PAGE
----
Once impervious to most jokes, Obama's fanboy past may lead to a comedic future for the nation's satirists and talk show hosts.
Comedian John Hodgman’s routine at the Radio and TV Correspondents' Association dinner didn’t get anywhere near the notice of Wanda Sykes’ controversial White House Correspondents' Association dinner stint where, feet from President Obama, she all-but wished death on Rush Limbaugh.
Hodgman’s smart and funny bit didn’t even garner as much post-dinner press as Obama’s own soundbite-ready quips poking fun at Joe Biden and Hillary Clinton.
But Hodgman – author, computer pitchman (he plays the hapless “PC” in the Apple commercials) and “Daily Show” contributor – effectively used subtle humor to hint at some truth Friday night as he declared Obama “the first nerd President of the modern era.”
It’s up to Obama to heal “the great and shameful division that has plagued our nation for so long. I am talking, of course, about the age old conflict between jocks and nerds. It is the culture war of our time,” Hodgman cracked.
Using slides, the comedian gave Obama a pop quiz on geek pop culture, with increasingly difficult questions about everything from Superman and Conan the Barbarian to “Star Trek” and “Dune.”
“You are clearly not exactly the person we hoped you to be,” Hodgman said with mock disappointment when the President was stumped by a three-part query about the sandworms in “Dune.”
Even as he’s played up his image as a sports fan, Obama hasn’t run away from his fanboy past, posing in front of a Superman statue, appearing in a special Spider-man comic and screening the latest “Star Trek” flick in the White House while embracing comparisons to Mr. Spock. Hodgman cited Obama’s “Spock-like calm,” and they exchanged split-fingered live-long-and-prosper salutes. (The dinner also saw the debut of “He’s Barack Obama,” an animated video from the JibJab satirists portraying the President as a comic book superhero.)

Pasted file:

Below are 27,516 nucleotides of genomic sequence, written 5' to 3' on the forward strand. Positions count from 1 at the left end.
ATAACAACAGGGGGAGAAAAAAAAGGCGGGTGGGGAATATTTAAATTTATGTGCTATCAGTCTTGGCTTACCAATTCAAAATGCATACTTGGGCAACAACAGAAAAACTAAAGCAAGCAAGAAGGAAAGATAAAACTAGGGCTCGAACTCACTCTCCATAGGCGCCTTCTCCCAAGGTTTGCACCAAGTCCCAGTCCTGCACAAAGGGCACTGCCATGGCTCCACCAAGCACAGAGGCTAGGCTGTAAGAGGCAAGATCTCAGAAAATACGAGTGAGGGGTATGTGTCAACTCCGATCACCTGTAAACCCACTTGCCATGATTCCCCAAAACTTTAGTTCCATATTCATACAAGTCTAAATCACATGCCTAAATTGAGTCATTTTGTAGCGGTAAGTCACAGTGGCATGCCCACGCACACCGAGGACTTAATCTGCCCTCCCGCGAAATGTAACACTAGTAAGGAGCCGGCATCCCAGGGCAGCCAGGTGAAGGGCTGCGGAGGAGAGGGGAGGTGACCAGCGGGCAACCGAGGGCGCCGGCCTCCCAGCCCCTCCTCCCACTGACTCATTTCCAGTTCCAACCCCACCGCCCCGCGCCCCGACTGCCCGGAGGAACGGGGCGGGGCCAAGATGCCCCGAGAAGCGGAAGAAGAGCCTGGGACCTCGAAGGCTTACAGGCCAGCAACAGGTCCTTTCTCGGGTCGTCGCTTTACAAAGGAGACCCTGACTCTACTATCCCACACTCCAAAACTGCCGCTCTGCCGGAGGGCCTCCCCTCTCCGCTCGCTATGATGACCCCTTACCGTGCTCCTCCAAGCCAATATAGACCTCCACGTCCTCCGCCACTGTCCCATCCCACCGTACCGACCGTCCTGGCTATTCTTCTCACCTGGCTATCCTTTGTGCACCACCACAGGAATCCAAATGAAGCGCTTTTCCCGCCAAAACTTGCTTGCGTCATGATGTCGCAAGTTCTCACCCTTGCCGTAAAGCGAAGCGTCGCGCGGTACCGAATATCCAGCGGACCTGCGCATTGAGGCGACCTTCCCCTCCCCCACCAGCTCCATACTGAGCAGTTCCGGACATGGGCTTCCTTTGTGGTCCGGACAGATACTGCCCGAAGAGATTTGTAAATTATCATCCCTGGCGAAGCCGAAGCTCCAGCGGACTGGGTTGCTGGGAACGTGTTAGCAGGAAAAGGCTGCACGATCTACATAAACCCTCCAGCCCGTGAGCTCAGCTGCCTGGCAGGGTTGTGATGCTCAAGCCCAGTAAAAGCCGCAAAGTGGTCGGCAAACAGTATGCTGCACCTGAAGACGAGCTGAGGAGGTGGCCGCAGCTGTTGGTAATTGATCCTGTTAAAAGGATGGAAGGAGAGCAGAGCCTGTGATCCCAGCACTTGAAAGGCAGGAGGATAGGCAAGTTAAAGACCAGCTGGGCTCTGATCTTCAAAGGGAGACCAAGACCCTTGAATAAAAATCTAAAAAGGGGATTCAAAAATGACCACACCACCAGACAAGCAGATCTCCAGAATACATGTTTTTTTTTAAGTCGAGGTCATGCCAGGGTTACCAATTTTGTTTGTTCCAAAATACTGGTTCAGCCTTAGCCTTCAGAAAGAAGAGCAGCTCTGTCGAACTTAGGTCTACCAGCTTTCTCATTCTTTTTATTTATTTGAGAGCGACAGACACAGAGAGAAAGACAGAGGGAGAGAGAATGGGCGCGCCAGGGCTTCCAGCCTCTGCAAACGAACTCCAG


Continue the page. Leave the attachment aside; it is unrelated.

This all may seem trivial and frivolous, especially in our challenging times. But these kinds of personality traits and interests can lead to powerful, lasting impressions of our commanders in chief – think of Jefferson as the violinist; Teddy Roosevelt as the rugged outdoorsman; Richard Nixon as the occasional piano player and the more-than-occasional bowler who installed a lane in the White House.
Hodgman also may have succeeded where other comedians have failed by defining – at least in one aspect – what’s funny about Obama. Comics, who had a far easier target in the final George W. Bush years, have yet to effectively mine our novice President for laughs – though HBO’s Bill Maher recently ripped Obama as a disappointment, in what came across as more biting commentary than comedy.
Hodgman's perceptive, dry wit-punctuated performance fell somewhere in between Sykes’ May 9th evisceration of the right and Maher’s dressing down of the President, as a major moment in presidential humor five months into the Obama era. He also managed to pack his 15-minutes of fame in front of the President into 14 minutes of standup (these are the times of cutbacks, after all).
Check out the video of Hodgman’s appearance and decide for yourself whether the nerds will get their revenge.
Hester is founding director of the award-winning, multi-media NYCity News Service at the City University of New York Graduate School of Journalism. He is the former City Editor of the New York Daily News, where he started as a reporter in 1992.